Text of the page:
The data contained in the 2022 report of the activist group Article18. At least 134 arrested for their Christian affiliation, 30 were sentenced to jail or exile, 61 served prison terms. Those who promote prayer meetings in house churches are also targeted. Places of worship remain closed after restrictions imposed during the Covid-19 pandemic.
Tehran () – In the year of the demonstrations against Mahsa Amini, the Iranian authorities have intensified persecution against Christians, both recognized and “underground”, says the report prepared by Article18 activists, which notes a degrading and discriminatory practice against growing religious minorities. Violations of the right to practice worship and persecutions for confessional reasons have been recorded, which most of the time happens in silence or in the face of the indifference of an international community that has reacted timidly even with the bloody repression of the protests. The popular revolt, with women in the front row and mostly peaceful, was triggered by the murder of the 22-year-old Kurdish girl at the hands of Tehran’s morality police, whose only fault was not wearing the hijab correctly, the obligatory veil that is It has become a symbol of oppression.
Christian Solidarity Worldwide (CSW), Middle East Concern and Open Doors International also participated in the preparation of the 2023 report on “Violations of the rights of Christians in Iran”, together with the Article18 activists. The 25-page document was made public a few days ago, coinciding with the 44th anniversary of the death of the Rev. Arastoo Sayyah, the first Christian to be killed for his faith in the Islamic Republic of Iran, just eight days after the founding of he.
Violent deaths of Christians are now a less common phenomenon than in the past but, contrary to what Tehran’s leaders say, the country is still far from guaranteeing full religious freedom. On the contrary, religious minorities, including Christians -both “recognized” communities of Chaldeans and Armenians, as well as converts, who do not benefit from constitutional rights- are “systematically” deprived of the right to practice worship. It is a repressive policy and in open violation of the obligations assumed as a signatory country of the International Covenant on Civil and Political Rights.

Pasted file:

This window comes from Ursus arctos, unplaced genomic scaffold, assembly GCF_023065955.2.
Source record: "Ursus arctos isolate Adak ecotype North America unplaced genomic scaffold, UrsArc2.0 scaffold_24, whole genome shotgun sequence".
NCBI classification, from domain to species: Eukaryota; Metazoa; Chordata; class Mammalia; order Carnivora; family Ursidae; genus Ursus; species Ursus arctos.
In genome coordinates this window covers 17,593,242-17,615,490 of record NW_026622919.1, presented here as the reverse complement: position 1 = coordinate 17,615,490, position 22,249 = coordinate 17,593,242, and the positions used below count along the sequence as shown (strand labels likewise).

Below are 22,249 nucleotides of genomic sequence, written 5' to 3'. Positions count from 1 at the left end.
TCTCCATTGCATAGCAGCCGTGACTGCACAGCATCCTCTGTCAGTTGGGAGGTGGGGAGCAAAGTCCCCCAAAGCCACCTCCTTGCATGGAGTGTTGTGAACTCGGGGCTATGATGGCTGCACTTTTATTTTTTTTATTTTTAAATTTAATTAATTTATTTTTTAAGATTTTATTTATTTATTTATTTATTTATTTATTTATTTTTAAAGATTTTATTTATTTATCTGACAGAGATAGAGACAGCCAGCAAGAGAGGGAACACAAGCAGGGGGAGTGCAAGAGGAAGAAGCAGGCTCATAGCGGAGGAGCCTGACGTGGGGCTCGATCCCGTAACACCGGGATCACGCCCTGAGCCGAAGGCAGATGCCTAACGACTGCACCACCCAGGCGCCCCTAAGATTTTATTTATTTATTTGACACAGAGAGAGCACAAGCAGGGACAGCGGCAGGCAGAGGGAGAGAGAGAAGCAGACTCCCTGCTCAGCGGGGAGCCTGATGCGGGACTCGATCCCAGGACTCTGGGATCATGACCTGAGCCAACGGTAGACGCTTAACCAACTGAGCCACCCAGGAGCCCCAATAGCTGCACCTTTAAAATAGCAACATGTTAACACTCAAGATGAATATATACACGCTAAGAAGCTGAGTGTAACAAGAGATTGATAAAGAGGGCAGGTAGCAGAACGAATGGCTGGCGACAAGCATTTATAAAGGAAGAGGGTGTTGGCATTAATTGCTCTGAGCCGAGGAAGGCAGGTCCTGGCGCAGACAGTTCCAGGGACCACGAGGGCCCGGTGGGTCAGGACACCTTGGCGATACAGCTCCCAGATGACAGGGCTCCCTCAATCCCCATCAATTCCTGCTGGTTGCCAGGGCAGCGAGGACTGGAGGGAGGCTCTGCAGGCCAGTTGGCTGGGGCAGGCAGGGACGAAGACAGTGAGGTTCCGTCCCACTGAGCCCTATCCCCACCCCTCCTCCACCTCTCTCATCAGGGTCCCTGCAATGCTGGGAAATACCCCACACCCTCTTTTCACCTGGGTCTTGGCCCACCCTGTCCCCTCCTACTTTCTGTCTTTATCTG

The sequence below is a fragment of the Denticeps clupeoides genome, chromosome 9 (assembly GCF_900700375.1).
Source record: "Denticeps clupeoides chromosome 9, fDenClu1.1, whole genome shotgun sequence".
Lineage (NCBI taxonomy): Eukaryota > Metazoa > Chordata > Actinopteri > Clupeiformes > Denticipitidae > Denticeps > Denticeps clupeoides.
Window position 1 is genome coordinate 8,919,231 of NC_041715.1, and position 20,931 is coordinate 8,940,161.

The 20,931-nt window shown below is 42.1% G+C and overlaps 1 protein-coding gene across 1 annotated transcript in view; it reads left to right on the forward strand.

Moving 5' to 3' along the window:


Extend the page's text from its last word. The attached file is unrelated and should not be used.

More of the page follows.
The protests in the streets related to the murder of the young woman and the perception of the veil as an element of “oppression” highlight the growing “cry for freedom” of Iranians, especially among young people. The freedom, the activists explain, to be able to live “according to one’s own religion and according to one’s own ideals”, especially valid for Christians, who are also persecuted for their faith.
The figures in the report reveal the emergency: 134 Christians were detained last year for issues related to their faith, more than double the 59 in 2021; at least 30 were sentenced to jail or forced into exile; another 61 served time in prison, again a number well above the 34 the previous year.
At the end of 2022, there were 17 Christians in jail with sentences of up to 10 years for “acting against national security” or “propaganda against the regime”, while attacks against those who do not profess Shiite Islam, branding them as as a “threat” to the Republic and its values. Last year two Christians were sentenced to 10 years for promoting a prayer meeting in a private house, one of the so-called “domestic churches.” In 2022, there were also 49 cases of psychological torture and 98 complaints of abuse (although the real number is much higher because most of the time the victims do not report the attacks) and 468 people -including non-Christian relatives of the accused- who ended up in the sight of justice.
The last aspect is related to places of worship: there are only four Persian-speaking churches that are authorized to operate within the territory of the Islamic Republic. However, the authorities have not yet given the green light to reopen them definitively after the closure imposed by the Covid-19 pandemic. On the other hand, the communities cannot welcome new faithful and their number progressively decreases, to such an extent that none of them has more than 70 members.